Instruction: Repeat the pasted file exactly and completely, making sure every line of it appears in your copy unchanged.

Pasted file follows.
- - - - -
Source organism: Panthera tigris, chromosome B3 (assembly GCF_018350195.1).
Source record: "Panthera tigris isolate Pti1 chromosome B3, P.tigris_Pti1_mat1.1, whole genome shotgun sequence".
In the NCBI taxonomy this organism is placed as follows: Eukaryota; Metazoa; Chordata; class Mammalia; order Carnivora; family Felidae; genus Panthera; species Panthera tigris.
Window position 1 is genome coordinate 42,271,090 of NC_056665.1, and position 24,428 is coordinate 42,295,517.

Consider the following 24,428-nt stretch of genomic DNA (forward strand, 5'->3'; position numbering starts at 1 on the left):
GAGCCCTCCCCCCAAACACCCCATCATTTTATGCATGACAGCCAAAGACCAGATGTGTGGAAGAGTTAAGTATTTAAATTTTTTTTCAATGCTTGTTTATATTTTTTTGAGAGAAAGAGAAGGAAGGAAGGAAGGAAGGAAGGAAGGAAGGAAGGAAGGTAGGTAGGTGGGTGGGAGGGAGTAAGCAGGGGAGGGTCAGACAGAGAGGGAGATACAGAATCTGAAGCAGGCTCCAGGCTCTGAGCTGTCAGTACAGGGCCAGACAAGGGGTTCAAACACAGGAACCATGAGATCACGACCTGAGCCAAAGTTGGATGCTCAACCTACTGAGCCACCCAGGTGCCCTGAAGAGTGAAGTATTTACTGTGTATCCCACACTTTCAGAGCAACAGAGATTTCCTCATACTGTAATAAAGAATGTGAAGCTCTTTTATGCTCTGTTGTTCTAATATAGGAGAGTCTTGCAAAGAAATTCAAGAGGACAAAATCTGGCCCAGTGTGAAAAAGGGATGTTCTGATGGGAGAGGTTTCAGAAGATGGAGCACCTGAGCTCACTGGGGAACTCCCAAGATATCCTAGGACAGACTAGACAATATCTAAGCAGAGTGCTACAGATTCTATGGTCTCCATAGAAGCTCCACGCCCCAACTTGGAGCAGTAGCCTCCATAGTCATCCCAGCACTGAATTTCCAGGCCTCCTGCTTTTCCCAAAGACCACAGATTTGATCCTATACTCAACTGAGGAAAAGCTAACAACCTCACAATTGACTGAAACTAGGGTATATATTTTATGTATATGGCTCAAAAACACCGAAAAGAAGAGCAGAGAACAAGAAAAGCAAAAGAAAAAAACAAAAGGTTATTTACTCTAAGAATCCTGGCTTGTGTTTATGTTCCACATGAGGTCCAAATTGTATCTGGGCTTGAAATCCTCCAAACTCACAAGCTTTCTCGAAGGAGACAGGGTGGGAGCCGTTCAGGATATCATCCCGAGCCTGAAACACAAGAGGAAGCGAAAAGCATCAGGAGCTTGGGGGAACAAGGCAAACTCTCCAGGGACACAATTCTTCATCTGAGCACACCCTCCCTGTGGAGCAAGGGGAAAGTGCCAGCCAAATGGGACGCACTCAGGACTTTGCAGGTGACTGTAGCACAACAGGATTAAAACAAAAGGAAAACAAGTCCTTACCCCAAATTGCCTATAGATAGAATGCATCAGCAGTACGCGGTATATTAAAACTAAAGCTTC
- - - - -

Source organism: Panthera tigris, chromosome B3 (assembly GCF_018350195.1).
Source record: "Panthera tigris isolate Pti1 chromosome B3, P.tigris_Pti1_mat1.1, whole genome shotgun sequence".
In the NCBI taxonomy this organism is placed as follows: Eukaryota; Metazoa; Chordata; class Mammalia; order Carnivora; family Felidae; genus Panthera; species Panthera tigris.
Window position 1 is genome coordinate 42,271,090 of NC_056665.1, and position 24,428 is coordinate 42,295,517.

Consider the following 24,428-nt stretch of genomic DNA (forward strand, 5'->3'; position numbering starts at 1 on the left):
GAGCCCTCCCCCCAAACACCCCATCATTTTATGCATGACAGCCAAAGACCAGATGTGTGGAAGAGTTAAGTATTTAAATTTTTTTTCAATGCTTGTTTATATTTTTTTGAGAGAAAGAGAAGGAAGGAAGGAAGGAAGGAAGGAAGGAAGGAAGGAAGGTAGGTAGGTGGGTGGGAGGGAGTAAGCAGGGGAGGGTCAGACAGAGAGGGAGATACAGAATCTGAAGCAGGCTCCAGGCTCTGAGCTGTCAGTACAGGGCCAGACAAGGGGTTCAAACACAGGAACCATGAGATCACGACCTGAGCCAAAGTTGGATGCTCAACCTACTGAGCCACCCAGGTGCCCTGAAGAGTGAAGTATTTACTGTGTATCCCACACTTTCAGAGCAACAGAGATTTCCTCATACTGTAATAAAGAATGTGAAGCTCTTTTATGCTCTGTTGTTCTAATATAGGAGAGTCTTGCAAAGAAATTCAAGAGGACAAAATCTGGCCCAGTGTGAAAAAGGGATGTTCTGATGGGAGAGGTTTCAGAAGATGGAGCACCTGAGCTCACTGGGGAACTCCCAAGATATCCTAGGACAGACTAGACAATATCTAAGCAGAGTGCTACAGATTCTATGGTCTCCATAGAAGCTCCACGCCCCAACTTGGAGCAGTAGCCTCCATAGTCATCCCAGCACTGAATTTCCAGGCCTCCTGCTTTTCCCAAAGACCACAGATTTGATCCTATACTCAACTGAGGAAAAGCTAACAACCTCACAATTGACTGAAACTAGGGTATATATTTTATGTATATGGCTCAAAAACACCGAAAAGAAGAGCAGAGAACAAGAAAAGCAAAAGAAAAAAACAAAAGGTTATTTACTCTAAGAATCCTGGCTTGTGTTTATGTTCCACATGAGGTCCAAATTGTATCTGGGCTTGAAATCCTCCAAACTCACAAGCTTTCTCGAAGGAGACAGGGTGGGAGCCGTTCAGGATATCATCCCGAGCCTGAAACACAAGAGGAAGCGAAAAGCATCAGGAGCTTGGGGGAACAAGGCAAACTCTCCAGGGACACAATTCTTCATCTGAGCACACCCTCCCTGTGGAGCAAGGGGAAAGTGCCAGCCAAATGGGACGCACTCAGGACTTTGCAGGTGACTGTAGCACAACAGGATTAAAACAAAAGGAAAACAAGTCCTTACCCCAAATTGCCTATAGATAGAATGCATCAGCAGTACGCGGTATATTAAAACTAAAGCTTC